Why a follow-up meeting is so important after a teambuilding

Why a follow-up meeting is so important after a teambuilding

So, you planned a teambuilding or training for your employees perfectly down to the last detail, but you’re not finished yet. The entire purpose of the event was to successfully capture issues that need to be solved, to discover new abilities of your employees, to build a stronger connection and to learn. And now you have to plan how you’re going to put all the information you all gain to use. That’s why you need to put in plan a follow-up process.

Your employees know that you share in their desire to evolve. And evolution comes through change. We all know how hard it is to change habits. Over time, people develop dysfunctional ways to relate to each other. Fine tuning or making adjustments based on the experience that you lived in a teambuilding or training is a sign of maturity from the leadership team. By following up the activity that took place in the teambuilding or training you are creating an opportunity for the participants to troubleshot and consolidate lessons.

What you have to remember is that you need to follow up a teambuilding or training to make sure the activity has a lasting effect because these are not just a one-time event. It’s important to have a follow-up after the sessions. Otherwise, it’s easy to get caught up on the work at hand and forget what you have learned.

Here are some specific reasons that we, at Hoinar Events, choose to follow up every teambuilding and training:

1. To see what worked and what didn’t

Our preference is to follow up about 15-30 days after a teambuilding or training, in a meeting where we all share how things are going. We establish rapport by listening reflectively to whatever is said when we start our meeting. As much as possible we validate emotions and explore whether it is possible to reframe any frustration as care, disappointment as commitment and anxiety as courage.

To find out more about the teambuilding/training results, we ask some specific question like:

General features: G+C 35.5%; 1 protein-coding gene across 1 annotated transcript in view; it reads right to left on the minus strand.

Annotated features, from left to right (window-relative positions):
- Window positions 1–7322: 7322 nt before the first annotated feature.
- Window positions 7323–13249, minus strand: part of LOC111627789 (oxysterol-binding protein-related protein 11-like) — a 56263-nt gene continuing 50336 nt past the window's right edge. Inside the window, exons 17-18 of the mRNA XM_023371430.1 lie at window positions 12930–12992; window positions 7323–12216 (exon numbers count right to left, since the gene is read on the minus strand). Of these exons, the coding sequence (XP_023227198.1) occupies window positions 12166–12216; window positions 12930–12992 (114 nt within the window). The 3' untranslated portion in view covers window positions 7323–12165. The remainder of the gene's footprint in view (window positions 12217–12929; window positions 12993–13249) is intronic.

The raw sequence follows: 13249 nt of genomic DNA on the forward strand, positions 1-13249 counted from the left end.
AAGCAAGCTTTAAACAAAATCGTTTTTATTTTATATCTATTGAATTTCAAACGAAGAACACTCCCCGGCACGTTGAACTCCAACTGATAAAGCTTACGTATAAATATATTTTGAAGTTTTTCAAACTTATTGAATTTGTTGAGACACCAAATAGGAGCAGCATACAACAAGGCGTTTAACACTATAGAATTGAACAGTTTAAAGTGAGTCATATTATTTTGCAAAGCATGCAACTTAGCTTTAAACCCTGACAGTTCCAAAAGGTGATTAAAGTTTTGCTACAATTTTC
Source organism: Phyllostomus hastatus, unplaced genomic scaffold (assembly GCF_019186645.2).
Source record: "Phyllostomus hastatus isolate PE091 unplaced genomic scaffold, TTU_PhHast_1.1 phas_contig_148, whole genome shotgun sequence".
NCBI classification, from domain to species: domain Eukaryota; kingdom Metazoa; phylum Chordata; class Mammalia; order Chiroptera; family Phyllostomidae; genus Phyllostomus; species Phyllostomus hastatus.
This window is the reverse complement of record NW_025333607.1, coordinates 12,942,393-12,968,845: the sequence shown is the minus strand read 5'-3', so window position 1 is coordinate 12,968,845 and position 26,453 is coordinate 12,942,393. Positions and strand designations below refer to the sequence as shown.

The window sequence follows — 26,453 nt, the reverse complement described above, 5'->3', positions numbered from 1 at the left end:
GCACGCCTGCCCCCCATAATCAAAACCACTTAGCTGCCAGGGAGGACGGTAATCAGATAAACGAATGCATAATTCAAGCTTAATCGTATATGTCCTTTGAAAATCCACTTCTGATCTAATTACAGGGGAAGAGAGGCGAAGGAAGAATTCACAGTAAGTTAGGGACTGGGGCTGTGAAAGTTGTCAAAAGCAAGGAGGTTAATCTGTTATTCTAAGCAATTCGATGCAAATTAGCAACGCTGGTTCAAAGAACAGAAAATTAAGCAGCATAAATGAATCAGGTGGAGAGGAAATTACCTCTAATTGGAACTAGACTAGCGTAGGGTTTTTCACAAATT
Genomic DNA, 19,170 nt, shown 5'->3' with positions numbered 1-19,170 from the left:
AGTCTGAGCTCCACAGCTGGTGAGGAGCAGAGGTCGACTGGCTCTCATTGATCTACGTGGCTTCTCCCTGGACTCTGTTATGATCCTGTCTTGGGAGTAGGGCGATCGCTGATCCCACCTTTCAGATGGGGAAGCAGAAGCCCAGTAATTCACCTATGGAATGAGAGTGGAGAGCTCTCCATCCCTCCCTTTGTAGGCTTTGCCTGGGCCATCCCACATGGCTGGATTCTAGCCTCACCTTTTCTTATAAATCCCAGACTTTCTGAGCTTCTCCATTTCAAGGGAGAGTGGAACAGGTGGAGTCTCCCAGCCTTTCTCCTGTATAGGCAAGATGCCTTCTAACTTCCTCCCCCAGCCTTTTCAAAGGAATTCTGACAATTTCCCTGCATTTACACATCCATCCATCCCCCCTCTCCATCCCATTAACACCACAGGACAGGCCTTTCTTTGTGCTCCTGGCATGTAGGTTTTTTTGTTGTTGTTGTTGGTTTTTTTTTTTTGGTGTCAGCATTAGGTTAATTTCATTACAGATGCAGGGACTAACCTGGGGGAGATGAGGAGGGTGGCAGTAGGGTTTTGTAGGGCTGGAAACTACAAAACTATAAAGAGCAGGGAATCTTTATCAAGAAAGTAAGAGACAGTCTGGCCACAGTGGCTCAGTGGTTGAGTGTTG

• What aspects of the teambuilding/training have been working well?
  • What have you done differently?
  • What aspects of the teambuilding caused frustration/disappointment/anxiety?

When we follow up in a shared meeting we get participants to share a specific situation that has been challenging. Based on what they share, we may do some additional skill building and then we have them to do what we call “Take Two”. They get to replay the situation and with some supportive coaching and encouragement, see what it could have worked out differently.

2. To see if the objectives were accomplished

Successful teams don’t just happen. They need time and effort. And some SMART objectives to achieve through teambuildings or trainings. The overall objectives are to achieve the high performance, to develop the group through the various stages of development until it achieves it. However, like any other process, there are different steps or stages, and there are quite different objectives and goals at each stage. Focusing on the right objectives and goals both in teambuilding and follow-up meeting will help you achieve high performance.

First stage: Forming:

  1. To bind the group, so that they get to know each other and begin having a sense of team
  2. To align them to the shared purpose, goals and targets
  3. To establish a positive team culture, the beliefs, the values and norms of behavior
  4. To establish the role of the leader

Second stage – Storming

  1. To keep them align to purpose and goals
  2. To develop good working relationships between all members, giving them experience of working with different team members
  3. To nurture shared problem solving and generating new ideas
  4. To introduce processes so that they work effectively together
  5. To establish clear short-term goals and methods for celebrating achievements and milestones

Third stage – Norming:

  1. To increase the business knowledge, so that the team and individual members can take on more responsively
  2. To encourage problem-solving, innovation and leadership for specific projects or tasks
  3. To modify or change the processes so that they take on more responsibility
  4. To get the team to set its own goals

In the follow-up meeting, we will analyze which of the objectives were accomplished and what are the reasons why some objectives haven’t been accomplished, if it’s the case. In that way, we ensure that the teambuilding or training we organized with you wasn’t a waste of time, money and effort.

3. To discover new needs for further activities

In a follow-up session, not only individual or team needs are checked, but latent needs, problems or frustrations that need to be solved are revealed.

What you need to understand is that the evolution of a team is based on a longer process, whose stages require fine tunning.

In the end, the entire focus of the follow-up meeting is learning and continuous improvement.

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